Other Publications (1)
Articles by Hau D. Le in JoVE
Two Methods for Decellularization of Plant Tissues for Tissue Engineering Applications Michal Adamski1, Gianluca Fontana2, Joshua R. Gershlak4, Glenn R. Gaudette4, Hau D. Le1, William L. Murphy2,3 1Department of Surgery, University of Wisconsin-Madison, 2Department of Orthopedics and Rehabilitation, University of Wisconsin School of Medicine and Public Health, 3Department of Biomedical Engineering, University of Wisconsin College of Engineering, 4Department of Biomedical Engineering, Worcester Polytechnic Institute Here we present, and contrast two protocols used to decellularize plant tissues: a detergent-based approach and a detergent-free approach. Both methods leave behind the extracellular matrix of the plant tissues used, which can then be utilized as scaffolds for tissue engineering applications.
Other articles by Hau D. Le on PubMed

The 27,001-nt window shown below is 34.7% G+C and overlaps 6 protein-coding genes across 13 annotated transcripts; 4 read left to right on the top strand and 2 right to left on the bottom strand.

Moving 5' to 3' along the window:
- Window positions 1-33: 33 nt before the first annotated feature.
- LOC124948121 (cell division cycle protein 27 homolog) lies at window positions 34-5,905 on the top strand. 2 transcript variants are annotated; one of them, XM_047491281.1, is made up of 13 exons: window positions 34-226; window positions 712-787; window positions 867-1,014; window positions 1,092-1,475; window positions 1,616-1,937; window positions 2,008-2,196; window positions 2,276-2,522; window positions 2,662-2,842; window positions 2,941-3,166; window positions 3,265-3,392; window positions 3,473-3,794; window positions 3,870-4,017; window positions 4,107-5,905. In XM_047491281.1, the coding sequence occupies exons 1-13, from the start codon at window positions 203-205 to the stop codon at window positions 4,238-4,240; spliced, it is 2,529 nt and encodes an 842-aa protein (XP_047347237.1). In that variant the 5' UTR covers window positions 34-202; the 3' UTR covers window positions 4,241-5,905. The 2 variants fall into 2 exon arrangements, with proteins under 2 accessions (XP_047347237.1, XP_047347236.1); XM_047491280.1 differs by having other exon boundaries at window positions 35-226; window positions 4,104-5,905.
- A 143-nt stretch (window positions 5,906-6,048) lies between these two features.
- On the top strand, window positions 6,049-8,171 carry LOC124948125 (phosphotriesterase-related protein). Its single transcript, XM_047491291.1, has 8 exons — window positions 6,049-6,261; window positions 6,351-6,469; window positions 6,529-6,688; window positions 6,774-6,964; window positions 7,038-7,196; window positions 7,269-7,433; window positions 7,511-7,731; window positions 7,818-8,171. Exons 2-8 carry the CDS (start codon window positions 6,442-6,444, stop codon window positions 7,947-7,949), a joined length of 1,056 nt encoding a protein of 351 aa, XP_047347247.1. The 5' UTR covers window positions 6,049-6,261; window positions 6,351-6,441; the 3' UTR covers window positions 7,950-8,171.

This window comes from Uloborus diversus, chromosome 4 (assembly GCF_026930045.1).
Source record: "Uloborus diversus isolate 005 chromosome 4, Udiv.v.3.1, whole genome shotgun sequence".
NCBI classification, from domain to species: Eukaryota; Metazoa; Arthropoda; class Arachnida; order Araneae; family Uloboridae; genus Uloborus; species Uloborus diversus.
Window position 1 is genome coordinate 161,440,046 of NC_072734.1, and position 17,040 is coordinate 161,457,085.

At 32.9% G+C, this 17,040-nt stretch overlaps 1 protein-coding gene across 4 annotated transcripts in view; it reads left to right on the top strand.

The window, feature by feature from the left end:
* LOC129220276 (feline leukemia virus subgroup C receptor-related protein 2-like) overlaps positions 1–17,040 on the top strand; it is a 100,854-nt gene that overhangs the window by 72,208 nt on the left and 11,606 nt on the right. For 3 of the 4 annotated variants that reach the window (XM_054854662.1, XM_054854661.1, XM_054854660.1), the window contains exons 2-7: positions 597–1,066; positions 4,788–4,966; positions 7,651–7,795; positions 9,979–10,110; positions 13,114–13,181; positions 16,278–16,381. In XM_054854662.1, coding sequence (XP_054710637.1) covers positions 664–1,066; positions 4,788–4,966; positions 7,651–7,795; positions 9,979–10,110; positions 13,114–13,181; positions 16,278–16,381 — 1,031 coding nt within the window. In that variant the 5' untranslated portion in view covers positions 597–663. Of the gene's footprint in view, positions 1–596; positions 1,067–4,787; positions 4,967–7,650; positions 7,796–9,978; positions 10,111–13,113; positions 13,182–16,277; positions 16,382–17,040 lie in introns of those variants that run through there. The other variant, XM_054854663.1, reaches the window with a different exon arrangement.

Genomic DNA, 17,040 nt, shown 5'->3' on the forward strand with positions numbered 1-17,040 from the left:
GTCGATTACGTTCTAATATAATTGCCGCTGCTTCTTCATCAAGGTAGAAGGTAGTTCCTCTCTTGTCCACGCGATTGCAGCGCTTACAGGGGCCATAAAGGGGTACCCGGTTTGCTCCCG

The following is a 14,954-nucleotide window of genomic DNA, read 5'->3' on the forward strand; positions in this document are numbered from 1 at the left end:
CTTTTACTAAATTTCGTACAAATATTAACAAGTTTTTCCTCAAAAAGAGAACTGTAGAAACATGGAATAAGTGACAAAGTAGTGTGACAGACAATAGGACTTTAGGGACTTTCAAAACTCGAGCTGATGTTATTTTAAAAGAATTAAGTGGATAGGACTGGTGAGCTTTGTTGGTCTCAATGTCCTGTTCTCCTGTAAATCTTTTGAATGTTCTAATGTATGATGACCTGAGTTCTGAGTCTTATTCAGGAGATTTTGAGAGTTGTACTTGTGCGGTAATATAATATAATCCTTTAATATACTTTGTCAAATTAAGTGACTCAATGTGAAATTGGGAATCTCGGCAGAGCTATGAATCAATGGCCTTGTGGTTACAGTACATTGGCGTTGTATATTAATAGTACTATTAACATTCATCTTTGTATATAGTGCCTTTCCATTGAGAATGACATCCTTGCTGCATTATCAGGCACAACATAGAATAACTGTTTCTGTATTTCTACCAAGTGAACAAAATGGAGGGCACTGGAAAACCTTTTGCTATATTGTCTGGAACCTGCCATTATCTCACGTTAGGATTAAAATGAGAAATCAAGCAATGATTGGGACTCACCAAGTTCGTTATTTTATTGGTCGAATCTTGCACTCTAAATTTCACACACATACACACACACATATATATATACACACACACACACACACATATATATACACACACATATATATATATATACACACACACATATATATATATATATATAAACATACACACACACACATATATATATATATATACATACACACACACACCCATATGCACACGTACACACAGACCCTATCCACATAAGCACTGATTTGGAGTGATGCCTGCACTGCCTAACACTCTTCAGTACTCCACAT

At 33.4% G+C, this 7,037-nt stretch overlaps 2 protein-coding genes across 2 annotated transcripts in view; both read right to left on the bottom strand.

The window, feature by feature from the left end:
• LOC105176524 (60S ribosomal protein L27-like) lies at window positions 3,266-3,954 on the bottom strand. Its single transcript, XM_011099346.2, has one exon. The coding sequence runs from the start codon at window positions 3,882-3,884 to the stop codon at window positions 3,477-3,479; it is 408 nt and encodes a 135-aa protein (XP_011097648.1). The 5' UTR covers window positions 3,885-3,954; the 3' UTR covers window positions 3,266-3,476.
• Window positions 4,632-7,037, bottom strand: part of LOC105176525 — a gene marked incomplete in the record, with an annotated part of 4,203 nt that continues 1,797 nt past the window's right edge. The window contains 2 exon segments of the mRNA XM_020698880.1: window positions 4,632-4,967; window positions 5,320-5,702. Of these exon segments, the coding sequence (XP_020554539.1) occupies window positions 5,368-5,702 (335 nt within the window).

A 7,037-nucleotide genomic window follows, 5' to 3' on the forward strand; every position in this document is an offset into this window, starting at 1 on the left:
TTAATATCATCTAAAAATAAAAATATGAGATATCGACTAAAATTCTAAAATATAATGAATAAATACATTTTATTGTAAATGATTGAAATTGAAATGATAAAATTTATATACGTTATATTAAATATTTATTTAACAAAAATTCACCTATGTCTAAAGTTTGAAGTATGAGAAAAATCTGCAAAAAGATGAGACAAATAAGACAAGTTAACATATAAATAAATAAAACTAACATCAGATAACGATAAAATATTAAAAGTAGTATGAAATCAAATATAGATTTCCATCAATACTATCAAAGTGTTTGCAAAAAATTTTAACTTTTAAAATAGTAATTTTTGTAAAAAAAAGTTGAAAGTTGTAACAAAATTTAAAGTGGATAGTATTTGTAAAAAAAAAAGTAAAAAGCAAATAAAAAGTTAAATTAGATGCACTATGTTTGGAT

Biofunctionalized Plants As Diverse Biomaterials for Human Cell Culture Advanced Healthcare Materials. | Pubmed ID: 28319334 The commercial success of tissue engineering products requires efficacy, cost effectiveness, and the possibility of scaleup. Advances in tissue engineering require increased sophistication in the design of biomaterials, often challenging the current manufacturing techniques. Interestingly, several of the properties that are desirable for biomaterial design are embodied in the structure and function of plants. This study demonstrates that decellularized plant tissues can be used as adaptable scaffolds for culture of human cells. With simple biofunctionalization technique, it is possible to enable adhesion of human cells on a diverse set of plant tissues. The elevated hydrophilicity and excellent water transport abilities of plant tissues allow cell expansion over prolonged periods of culture. Moreover, cells are able to conform to the microstructure of the plant frameworks, resulting in cell alignment and pattern registration. In conclusion, the current study shows that it is feasible to use plant tissues as an alternative feedstock of scaffolds for mammalian cells.